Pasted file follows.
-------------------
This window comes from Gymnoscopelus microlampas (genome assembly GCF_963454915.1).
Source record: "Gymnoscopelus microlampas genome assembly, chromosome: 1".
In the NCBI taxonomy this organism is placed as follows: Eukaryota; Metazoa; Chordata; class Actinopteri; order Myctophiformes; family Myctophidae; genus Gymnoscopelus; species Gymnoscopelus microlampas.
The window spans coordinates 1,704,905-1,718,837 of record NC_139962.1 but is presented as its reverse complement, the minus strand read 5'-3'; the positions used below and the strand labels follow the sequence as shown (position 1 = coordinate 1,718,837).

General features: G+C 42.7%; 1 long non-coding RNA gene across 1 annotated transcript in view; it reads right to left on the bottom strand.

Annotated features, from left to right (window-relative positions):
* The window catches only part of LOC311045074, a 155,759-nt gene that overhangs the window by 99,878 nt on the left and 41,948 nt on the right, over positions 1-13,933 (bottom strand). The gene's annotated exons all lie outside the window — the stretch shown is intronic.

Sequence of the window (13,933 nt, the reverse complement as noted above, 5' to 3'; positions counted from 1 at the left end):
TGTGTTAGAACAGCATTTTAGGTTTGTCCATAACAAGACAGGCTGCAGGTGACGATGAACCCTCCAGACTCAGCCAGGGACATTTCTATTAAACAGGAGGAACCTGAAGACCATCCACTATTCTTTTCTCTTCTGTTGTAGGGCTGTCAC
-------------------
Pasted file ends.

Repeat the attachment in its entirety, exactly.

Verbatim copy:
This window comes from Gymnoscopelus microlampas (genome assembly GCF_963454915.1).
Source record: "Gymnoscopelus microlampas genome assembly, chromosome: 1".
In the NCBI taxonomy this organism is placed as follows: Eukaryota; Metazoa; Chordata; class Actinopteri; order Myctophiformes; family Myctophidae; genus Gymnoscopelus; species Gymnoscopelus microlampas.
The window spans coordinates 1,704,905-1,718,837 of record NC_139962.1 but is presented as its reverse complement, the minus strand read 5'-3'; the positions used below and the strand labels follow the sequence as shown (position 1 = coordinate 1,718,837).

General features: G+C 42.7%; 1 long non-coding RNA gene across 1 annotated transcript in view; it reads right to left on the bottom strand.

Annotated features, from left to right (window-relative positions):
* The window catches only part of LOC311045074, a 155,759-nt gene that overhangs the window by 99,878 nt on the left and 41,948 nt on the right, over positions 1-13,933 (bottom strand). The gene's annotated exons all lie outside the window — the stretch shown is intronic.

Sequence of the window (13,933 nt, the reverse complement as noted above, 5' to 3'; positions counted from 1 at the left end):
TGTGTTAGAACAGCATTTTAGGTTTGTCCATAACAAGACAGGCTGCAGGTGACGATGAACCCTCCAGACTCAGCCAGGGACATTTCTATTAAACAGGAGGAACCTGAAGACCATCCACTATTCTTTTCTCTTCTGTTGTAGGGCTGTCAC